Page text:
Tuesday, 3 February 2009
With the recession biting and unemployment rising, Britain has begun to experience social unrest. At issue; the practice of legally employing foreign European workers in certain sectors while some Britons remain unemployed.
The economic strains that first appeared in the U.S. sub prime market last year can now be measured in terms of growing social unrest here in Europe as people confront an uncertain future under the backdrop of growing unemployment. Demonstrators have hit the streets of Iceland, Russia and France during the last week. That unrest has now reached the shores of Britain with a week old slick being washed up on the east cost near the former fishing Town of Grimsby.
The protests prompted by a decision to bring in hundreds of Italian and Portuguese contractors to work on a new £200m plant at the Lindsey oil refinery, in North Lincolnshire. However trade unionists claim that Britons were not given any opportunity to apply for the vacant posts; and so this dispute has received considerable publicity with scenes reminisce of 1970s style mass meetings. As the strike action by refinery workers over the use of foreign labour continued on Monday, the Communist Party of Britain (Morning Star) and the Socialist Party (Militant) sought to defend the demand for "British jobs for British workers", and it has to be said; as apposed to the employment of Italian and Portuguese workers by IREM, an Italian sub-contractor that made the successful bid to construct a desulphurisation unit at the Total oil company's refinery in Lincolnshire.
With unions claiming that IREM are discriminating against "local" labour, contractors at other facilities nationally joined the protest.
The protests at Lindsey oil refinery are unofficial - however the use of a cheap labour workforce is a time-honoured method by employers to undermine wages and conditions, and is a legitimate matter for opposition. But there is no concrete evidence that this is the issue involved in the current dispute, the view is that European management are using the free movement of labour within the EU to undercut wages and undermine trade unions. The Italian and Portuguese workers brought into the refinery are not paid much less than their British counterparts. That being said, they are being housed in a nearby Grimsby docks on huge ex-prison ships allowing the company to pay a lower real rate as well as rake in some cash on accommodation provision. An article in the Mail on Sunday reported that Bernard McAuley, regional officer of the Unite trade union at the centre of the protests, was involved in three meetings in the last month with IREM directors where agreement over the terms and conditions of the 140-strong Italian workforce, including wages and tea breaks, was struck. The unions claim they are unable to verify the specific terms on which the Italian and Portuguese workers are employed. Even leaving to one side the Mail's account of McAuley's meetings with IREM, if this is believable it speaks volumes about the union. The Mail reported that Unite/Amicus leader Derek Simpson had warned Brown three weeks ago "that there would be industrial unrest if the influx of foreign workers did not stop."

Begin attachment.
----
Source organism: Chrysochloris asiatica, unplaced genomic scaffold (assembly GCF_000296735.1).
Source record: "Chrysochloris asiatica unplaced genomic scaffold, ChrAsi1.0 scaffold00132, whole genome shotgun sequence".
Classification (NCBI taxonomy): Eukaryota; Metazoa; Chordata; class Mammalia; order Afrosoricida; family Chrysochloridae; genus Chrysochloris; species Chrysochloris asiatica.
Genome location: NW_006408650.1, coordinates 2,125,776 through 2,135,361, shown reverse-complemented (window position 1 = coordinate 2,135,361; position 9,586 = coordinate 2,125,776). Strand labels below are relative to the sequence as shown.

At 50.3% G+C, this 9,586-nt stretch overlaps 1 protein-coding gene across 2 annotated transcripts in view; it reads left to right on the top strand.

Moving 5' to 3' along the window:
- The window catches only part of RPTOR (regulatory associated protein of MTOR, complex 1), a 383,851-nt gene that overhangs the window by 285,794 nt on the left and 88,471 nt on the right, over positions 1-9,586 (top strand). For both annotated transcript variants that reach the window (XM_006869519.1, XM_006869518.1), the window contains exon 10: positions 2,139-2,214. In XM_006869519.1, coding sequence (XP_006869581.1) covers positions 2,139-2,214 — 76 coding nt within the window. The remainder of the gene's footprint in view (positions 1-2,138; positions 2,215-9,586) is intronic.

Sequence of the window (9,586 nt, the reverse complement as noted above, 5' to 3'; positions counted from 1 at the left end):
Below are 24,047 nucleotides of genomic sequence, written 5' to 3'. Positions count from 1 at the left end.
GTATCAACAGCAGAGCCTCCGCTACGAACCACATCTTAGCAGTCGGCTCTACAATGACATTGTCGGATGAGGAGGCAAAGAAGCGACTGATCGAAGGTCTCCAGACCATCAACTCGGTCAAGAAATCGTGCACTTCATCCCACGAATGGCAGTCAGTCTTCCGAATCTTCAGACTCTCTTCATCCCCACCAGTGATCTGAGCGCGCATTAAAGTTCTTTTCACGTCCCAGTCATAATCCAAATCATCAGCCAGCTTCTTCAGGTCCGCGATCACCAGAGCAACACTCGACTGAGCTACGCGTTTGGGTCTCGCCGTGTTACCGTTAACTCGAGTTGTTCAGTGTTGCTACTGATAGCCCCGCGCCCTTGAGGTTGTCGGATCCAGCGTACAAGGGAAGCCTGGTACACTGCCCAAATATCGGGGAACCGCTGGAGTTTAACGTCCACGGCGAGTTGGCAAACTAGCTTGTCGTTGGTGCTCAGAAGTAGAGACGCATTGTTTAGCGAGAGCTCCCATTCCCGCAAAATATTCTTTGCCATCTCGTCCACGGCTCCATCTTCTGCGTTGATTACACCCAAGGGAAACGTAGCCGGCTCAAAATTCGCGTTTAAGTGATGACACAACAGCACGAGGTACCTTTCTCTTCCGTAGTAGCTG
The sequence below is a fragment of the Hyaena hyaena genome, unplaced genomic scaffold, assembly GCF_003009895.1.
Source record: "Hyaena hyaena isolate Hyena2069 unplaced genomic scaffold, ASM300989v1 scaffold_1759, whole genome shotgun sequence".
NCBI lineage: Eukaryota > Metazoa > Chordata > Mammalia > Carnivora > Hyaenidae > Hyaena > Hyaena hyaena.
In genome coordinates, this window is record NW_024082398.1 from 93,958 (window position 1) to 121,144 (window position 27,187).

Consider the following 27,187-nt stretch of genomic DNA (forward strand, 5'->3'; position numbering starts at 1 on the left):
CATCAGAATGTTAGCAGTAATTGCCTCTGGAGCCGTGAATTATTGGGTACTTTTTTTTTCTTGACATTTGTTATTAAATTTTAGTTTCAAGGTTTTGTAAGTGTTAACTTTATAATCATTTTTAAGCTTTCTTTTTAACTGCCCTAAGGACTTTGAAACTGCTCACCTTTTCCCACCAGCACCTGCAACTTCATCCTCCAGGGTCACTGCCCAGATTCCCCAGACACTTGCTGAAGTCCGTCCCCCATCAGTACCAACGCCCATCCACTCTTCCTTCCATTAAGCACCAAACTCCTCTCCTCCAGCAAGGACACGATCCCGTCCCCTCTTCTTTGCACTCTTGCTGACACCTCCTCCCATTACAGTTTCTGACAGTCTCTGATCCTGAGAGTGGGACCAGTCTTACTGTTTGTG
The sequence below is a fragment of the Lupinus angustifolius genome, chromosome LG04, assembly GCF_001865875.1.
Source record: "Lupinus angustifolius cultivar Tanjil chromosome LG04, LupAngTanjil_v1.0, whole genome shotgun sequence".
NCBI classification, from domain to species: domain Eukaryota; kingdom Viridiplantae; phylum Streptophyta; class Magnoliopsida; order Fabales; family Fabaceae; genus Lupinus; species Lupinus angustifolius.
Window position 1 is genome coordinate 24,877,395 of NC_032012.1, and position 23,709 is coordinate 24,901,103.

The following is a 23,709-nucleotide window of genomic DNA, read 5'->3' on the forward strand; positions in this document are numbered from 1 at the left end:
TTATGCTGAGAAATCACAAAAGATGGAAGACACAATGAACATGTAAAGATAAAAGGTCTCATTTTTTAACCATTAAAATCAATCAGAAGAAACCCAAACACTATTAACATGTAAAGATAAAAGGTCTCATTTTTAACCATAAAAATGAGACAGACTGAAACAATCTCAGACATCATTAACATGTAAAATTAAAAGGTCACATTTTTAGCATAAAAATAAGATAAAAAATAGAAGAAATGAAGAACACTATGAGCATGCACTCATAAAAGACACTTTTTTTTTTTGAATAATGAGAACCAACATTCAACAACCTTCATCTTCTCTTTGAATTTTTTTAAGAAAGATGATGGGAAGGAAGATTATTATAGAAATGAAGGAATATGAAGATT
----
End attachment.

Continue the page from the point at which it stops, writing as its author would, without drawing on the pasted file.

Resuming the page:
A Unite Amicus press statement reads, "The government has invested billions of pounds into the economy to support jobs during this recession. This strategy depends on employers playing their part."
In the UK alone in the last three months, more than 300,000 jobs have been lost. Some 1,200 jobs have been shed at Nissan, Sunderland. Honda has shut its Swindon plant for four months, affecting 4,200 workers, and Corus has laid off 2,500 steelworkers.
No one should be fooled by the statements of various union officials and their apologists in the Communist Party of Britain, the Socialist Party and others—that the oil refinery dispute represents a fight back against the economic crisis.
In every instance, the unions have worked with management and the government to ensure orderly lay-offs, pay cuts and other measures at workers' expense. At Corus in Scunthorpe for example—not far from the Lindsay oil refinery—the unions agreed to workers being stood down on half pay. And union leaders at Jaguar Land Rover, which employs 15,000 people in the UK, are in talks with management over a "menu" of pay cuts.
Making clear that non-British labour is the union's target, another release from Unite/Amicus states explicitly, "It makes no economic sense to bring in [non-local] workers... But if Unite/Amicus cannot make the contractors see sense, then it is up to Government to do so."
The stance of the unions and the pseudo-left groups to the oil refinery protests must serve as a warning. Faced with a major economic crisis that threatens the survival of the capitalist profit system itself, their response is to adopt the noxious policy of economic nationalism and anti-migrant propaganda, while embracing the government and the employers as the allies of "British workers".
The strikes notably do not challenge the rights of bosses to exploit workers universally, but rather demand that they exploit their own local or national workforce instead!
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